The Lonely Island: A “Spring Break” Alternative

By Curtis Cole

                Another year, another spring break. Another time for horny undergraduates to travel on their parent’s dime to the various vacation spots catering to young Whites. But, this also means another chance for The Lonely Island to release another politically charged satirical track. What is it this time, you ask? Only the emergence of a homonormativity at the expense of heteronormative representation. Enter: “Spring Break Anthem”.

Ultimately, “Spring Break Anthem” is concerned with ‘passing the torch’. It is a song where heteronormativity is seen but reticulated as homonormativity; socially, this is presented as an inverse of the usual way homosexuals are represented in the mass media. Instead of Gay men depicted as perverted sex-creatures with little to no control over their impulses, they are presented as socially responsible and morally upright individuals; all the while, meanwhile, their heterosexual counterparts are depicted in an unusual spot—immature, overly sexualized, and their eyes on something other than their respective futures.

In terms of dissemination, such an inverse gains its power through juxtaposition.

 

 

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Reproduction of the bourgeois social norm.

 

Throughout the song, as the heterosexual youths are seen in compromising, debauched situations, the token homosexual couple is seen as anything but compromised: for every moment the heterosexuals are clogging up the toilets for fun, or trading beads for girls’ bras, their homosexual counterparts are fixing seating arrangements, charming the in-laws, and preparing for their wedding. In other words, a sharp contrast has been established. But it is an important contrast because it defines what the subtext of the video is about; that is, legitimation of not only homosexuality but same-sex marriage.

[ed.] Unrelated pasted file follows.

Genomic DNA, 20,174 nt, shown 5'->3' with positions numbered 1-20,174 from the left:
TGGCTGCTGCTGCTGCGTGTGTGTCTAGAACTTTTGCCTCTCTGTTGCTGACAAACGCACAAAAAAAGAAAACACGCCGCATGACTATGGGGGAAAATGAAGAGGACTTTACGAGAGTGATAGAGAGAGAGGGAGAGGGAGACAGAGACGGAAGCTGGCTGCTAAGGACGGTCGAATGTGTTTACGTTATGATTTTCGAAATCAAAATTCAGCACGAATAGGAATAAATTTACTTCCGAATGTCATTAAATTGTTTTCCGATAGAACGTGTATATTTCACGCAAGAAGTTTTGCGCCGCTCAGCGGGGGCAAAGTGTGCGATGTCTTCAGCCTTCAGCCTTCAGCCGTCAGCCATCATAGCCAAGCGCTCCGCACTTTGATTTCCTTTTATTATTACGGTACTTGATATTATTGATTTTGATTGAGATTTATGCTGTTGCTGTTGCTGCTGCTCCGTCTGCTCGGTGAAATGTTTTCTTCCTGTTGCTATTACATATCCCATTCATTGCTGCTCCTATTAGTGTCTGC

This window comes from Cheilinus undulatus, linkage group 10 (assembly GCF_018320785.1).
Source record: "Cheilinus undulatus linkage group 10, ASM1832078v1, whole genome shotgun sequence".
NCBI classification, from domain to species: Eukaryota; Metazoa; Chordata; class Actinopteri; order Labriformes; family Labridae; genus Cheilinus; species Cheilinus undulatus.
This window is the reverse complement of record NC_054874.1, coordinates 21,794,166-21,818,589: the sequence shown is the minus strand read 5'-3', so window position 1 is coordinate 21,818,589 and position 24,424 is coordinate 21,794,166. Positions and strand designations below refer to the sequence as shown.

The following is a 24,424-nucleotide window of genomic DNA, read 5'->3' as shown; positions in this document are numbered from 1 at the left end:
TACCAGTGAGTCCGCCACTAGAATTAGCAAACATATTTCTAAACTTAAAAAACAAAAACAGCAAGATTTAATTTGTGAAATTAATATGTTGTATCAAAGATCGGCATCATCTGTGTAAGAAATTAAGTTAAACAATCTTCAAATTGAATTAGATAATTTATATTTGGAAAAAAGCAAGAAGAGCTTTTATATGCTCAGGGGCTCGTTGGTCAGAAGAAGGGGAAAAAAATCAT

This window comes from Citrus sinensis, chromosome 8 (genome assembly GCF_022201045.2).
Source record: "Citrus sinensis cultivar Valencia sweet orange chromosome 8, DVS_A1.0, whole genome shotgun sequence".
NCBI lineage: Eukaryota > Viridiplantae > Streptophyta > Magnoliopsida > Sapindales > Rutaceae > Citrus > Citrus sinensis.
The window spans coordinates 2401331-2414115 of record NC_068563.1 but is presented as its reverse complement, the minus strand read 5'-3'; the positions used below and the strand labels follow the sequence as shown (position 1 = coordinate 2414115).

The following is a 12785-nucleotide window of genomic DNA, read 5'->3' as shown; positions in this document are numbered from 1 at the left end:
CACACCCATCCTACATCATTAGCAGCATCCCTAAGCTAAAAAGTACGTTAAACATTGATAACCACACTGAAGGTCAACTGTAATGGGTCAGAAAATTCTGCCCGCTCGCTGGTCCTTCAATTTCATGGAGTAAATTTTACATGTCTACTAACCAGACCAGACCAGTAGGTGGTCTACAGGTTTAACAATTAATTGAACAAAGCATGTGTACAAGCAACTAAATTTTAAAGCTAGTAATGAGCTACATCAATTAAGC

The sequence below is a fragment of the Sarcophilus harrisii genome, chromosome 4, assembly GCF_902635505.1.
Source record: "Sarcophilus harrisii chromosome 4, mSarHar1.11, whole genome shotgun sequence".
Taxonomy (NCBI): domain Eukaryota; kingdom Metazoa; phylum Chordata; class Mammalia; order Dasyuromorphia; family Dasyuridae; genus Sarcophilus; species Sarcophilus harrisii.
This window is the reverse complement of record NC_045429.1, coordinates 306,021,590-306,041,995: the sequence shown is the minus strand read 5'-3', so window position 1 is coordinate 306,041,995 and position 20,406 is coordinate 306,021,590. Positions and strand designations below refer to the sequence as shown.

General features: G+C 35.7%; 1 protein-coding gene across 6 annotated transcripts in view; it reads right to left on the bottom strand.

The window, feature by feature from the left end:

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Non-productive activity.

 

In a certain sense, “Spring Break” is propaganda. But, since very little in this world is not propaganda, since everything (or, at least, the vast majority of things) is imbued with ideology, this is not saying very much. At the minimum, it is an activist piece, an attempt to show the young, heterosexual mainstream that their Gay counterparts are as every bit normal as the rest of humanity; the young, presumably White, heterosexual viewer is supposed to see themselves in the vice corroded heterosexuals on screen, having fun, while understand that the immaturity of their position—socially normal, healthy, but irresponsible—is supposed to elicit some sense of understanding that because the homosexual couple’s desires are responsible and well within the heterosexual’s own, eventual desires—long term relationships and copulation, a desire to be seen as a legitimate and free agent with relative autonomy—that, that makes each, hetero-and-homosexuality, as merely two sides of the same coin.

I certainly was thrown askew the first time I heard the line “And marry a man”. Honestly, a bit on sexual equality in a song whose surface title suggests drunken partying was not the sort of text I expected to include Gay people, let alone make them a critical component of the track. At first, I thought I didn’t hear correctly, but when the song kept referring back to it and I saw the Gay couple, I knew that I had heard correctly. Upon repeated listenings, though, I came around to the idea and knew that my favorite comedy pop band had come across another hit.

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